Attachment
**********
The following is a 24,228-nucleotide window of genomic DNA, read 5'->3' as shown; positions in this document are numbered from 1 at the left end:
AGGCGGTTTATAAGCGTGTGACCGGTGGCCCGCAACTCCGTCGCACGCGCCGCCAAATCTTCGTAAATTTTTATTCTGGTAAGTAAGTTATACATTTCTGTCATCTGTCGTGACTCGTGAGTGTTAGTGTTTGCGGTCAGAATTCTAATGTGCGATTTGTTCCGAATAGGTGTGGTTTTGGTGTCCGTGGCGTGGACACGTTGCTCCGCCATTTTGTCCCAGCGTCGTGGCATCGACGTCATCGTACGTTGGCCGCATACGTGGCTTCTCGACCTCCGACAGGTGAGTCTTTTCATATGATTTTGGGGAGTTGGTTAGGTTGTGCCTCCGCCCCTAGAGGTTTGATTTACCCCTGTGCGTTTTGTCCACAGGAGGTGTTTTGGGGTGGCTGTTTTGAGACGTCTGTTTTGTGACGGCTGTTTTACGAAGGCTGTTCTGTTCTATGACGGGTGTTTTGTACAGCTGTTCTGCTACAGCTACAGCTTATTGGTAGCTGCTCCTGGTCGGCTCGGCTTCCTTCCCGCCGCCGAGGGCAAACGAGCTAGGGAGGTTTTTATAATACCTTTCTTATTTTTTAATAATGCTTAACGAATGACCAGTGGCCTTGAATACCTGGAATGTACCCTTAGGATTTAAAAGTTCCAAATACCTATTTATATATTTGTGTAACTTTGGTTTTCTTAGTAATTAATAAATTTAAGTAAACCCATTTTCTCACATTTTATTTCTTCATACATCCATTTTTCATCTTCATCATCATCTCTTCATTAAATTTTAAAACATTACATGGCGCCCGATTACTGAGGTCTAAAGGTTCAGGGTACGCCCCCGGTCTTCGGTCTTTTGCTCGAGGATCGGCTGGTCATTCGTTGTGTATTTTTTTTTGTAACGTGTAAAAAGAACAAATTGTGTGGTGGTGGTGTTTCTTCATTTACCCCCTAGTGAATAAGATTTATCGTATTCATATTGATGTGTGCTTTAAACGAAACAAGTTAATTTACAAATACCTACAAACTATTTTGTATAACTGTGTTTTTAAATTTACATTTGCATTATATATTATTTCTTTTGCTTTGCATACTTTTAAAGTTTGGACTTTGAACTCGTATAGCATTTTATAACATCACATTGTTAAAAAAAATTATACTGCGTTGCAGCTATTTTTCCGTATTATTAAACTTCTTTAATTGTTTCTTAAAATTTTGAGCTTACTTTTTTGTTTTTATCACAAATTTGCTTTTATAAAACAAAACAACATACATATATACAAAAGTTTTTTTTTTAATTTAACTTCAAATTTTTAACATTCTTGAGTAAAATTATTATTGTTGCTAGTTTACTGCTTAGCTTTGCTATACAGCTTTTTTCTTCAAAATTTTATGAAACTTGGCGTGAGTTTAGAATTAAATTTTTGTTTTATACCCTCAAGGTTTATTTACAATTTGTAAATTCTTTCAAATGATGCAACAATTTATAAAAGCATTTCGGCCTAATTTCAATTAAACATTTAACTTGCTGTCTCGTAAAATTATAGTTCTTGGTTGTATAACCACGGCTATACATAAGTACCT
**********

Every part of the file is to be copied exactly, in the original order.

The following is a 24,228-nucleotide window of genomic DNA, read 5'->3' as shown; positions in this document are numbered from 1 at the left end:
AGGCGGTTTATAAGCGTGTGACCGGTGGCCCGCAACTCCGTCGCACGCGCCGCCAAATCTTCGTAAATTTTTATTCTGGTAAGTAAGTTATACATTTCTGTCATCTGTCGTGACTCGTGAGTGTTAGTGTTTGCGGTCAGAATTCTAATGTGCGATTTGTTCCGAATAGGTGTGGTTTTGGTGTCCGTGGCGTGGACACGTTGCTCCGCCATTTTGTCCCAGCGTCGTGGCATCGACGTCATCGTACGTTGGCCGCATACGTGGCTTCTCGACCTCCGACAGGTGAGTCTTTTCATATGATTTTGGGGAGTTGGTTAGGTTGTGCCTCCGCCCCTAGAGGTTTGATTTACCCCTGTGCGTTTTGTCCACAGGAGGTGTTTTGGGGTGGCTGTTTTGAGACGTCTGTTTTGTGACGGCTGTTTTACGAAGGCTGTTCTGTTCTATGACGGGTGTTTTGTACAGCTGTTCTGCTACAGCTACAGCTTATTGGTAGCTGCTCCTGGTCGGCTCGGCTTCCTTCCCGCCGCCGAGGGCAAACGAGCTAGGGAGGTTTTTATAATACCTTTCTTATTTTTTAATAATGCTTAACGAATGACCAGTGGCCTTGAATACCTGGAATGTACCCTTAGGATTTAAAAGTTCCAAATACCTATTTATATATTTGTGTAACTTTGGTTTTCTTAGTAATTAATAAATTTAAGTAAACCCATTTTCTCACATTTTATTTCTTCATACATCCATTTTTCATCTTCATCATCATCTCTTCATTAAATTTTAAAACATTACATGGCGCCCGATTACTGAGGTCTAAAGGTTCAGGGTACGCCCCCGGTCTTCGGTCTTTTGCTCGAGGATCGGCTGGTCATTCGTTGTGTATTTTTTTTTGTAACGTGTAAAAAGAACAAATTGTGTGGTGGTGGTGTTTCTTCATTTACCCCCTAGTGAATAAGATTTATCGTATTCATATTGATGTGTGCTTTAAACGAAACAAGTTAATTTACAAATACCTACAAACTATTTTGTATAACTGTGTTTTTAAATTTACATTTGCATTATATATTATTTCTTTTGCTTTGCATACTTTTAAAGTTTGGACTTTGAACTCGTATAGCATTTTATAACATCACATTGTTAAAAAAAATTATACTGCGTTGCAGCTATTTTTCCGTATTATTAAACTTCTTTAATTGTTTCTTAAAATTTTGAGCTTACTTTTTTGTTTTTATCACAAATTTGCTTTTATAAAACAAAACAACATACATATATACAAAAGTTTTTTTTTTAATTTAACTTCAAATTTTTAACATTCTTGAGTAAAATTATTATTGTTGCTAGTTTACTGCTTAGCTTTGCTATACAGCTTTTTTCTTCAAAATTTTATGAAACTTGGCGTGAGTTTAGAATTAAATTTTTGTTTTATACCCTCAAGGTTTATTTACAATTTGTAAATTCTTTCAAATGATGCAACAATTTATAAAAGCATTTCGGCCTAATTTCAATTAAACATTTAACTTGCTGTCTCGTAAAATTATAGTTCTTGGTTGTATAACCACGGCTATACATAAGTACCT